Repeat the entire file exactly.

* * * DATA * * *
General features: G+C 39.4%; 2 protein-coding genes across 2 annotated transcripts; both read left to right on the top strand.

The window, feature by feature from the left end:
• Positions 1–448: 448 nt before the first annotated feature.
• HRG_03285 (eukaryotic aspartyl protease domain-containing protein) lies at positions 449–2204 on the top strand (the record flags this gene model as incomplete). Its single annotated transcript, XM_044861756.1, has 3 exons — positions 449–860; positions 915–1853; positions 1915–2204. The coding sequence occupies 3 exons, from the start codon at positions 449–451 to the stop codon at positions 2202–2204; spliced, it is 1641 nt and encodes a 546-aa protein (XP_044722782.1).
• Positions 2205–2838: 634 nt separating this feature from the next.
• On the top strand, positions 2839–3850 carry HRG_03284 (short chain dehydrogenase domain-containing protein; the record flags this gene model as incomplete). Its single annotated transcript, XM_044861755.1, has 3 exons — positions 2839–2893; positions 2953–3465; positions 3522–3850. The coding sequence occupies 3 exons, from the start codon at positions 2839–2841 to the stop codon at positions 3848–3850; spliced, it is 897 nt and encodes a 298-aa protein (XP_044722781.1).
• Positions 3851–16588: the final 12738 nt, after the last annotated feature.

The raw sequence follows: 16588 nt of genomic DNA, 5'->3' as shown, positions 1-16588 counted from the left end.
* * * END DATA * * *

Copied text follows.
General features: G+C 39.4%; 2 protein-coding genes across 2 annotated transcripts; both read left to right on the top strand.

The window, feature by feature from the left end:
• Positions 1–448: 448 nt before the first annotated feature.
• HRG_03285 (eukaryotic aspartyl protease domain-containing protein) lies at positions 449–2204 on the top strand (the record flags this gene model as incomplete). Its single annotated transcript, XM_044861756.1, has 3 exons — positions 449–860; positions 915–1853; positions 1915–2204. The coding sequence occupies 3 exons, from the start codon at positions 449–451 to the stop codon at positions 2202–2204; spliced, it is 1641 nt and encodes a 546-aa protein (XP_044722782.1).
• Positions 2205–2838: 634 nt separating this feature from the next.
• On the top strand, positions 2839–3850 carry HRG_03284 (short chain dehydrogenase domain-containing protein; the record flags this gene model as incomplete). Its single annotated transcript, XM_044861755.1, has 3 exons — positions 2839–2893; positions 2953–3465; positions 3522–3850. The coding sequence occupies 3 exons, from the start codon at positions 2839–2841 to the stop codon at positions 3848–3850; spliced, it is 897 nt and encodes a 298-aa protein (XP_044722781.1).
• Positions 3851–16588: the final 12738 nt, after the last annotated feature.

The raw sequence follows: 16588 nt of genomic DNA, 5'->3' as shown, positions 1-16588 counted from the left end.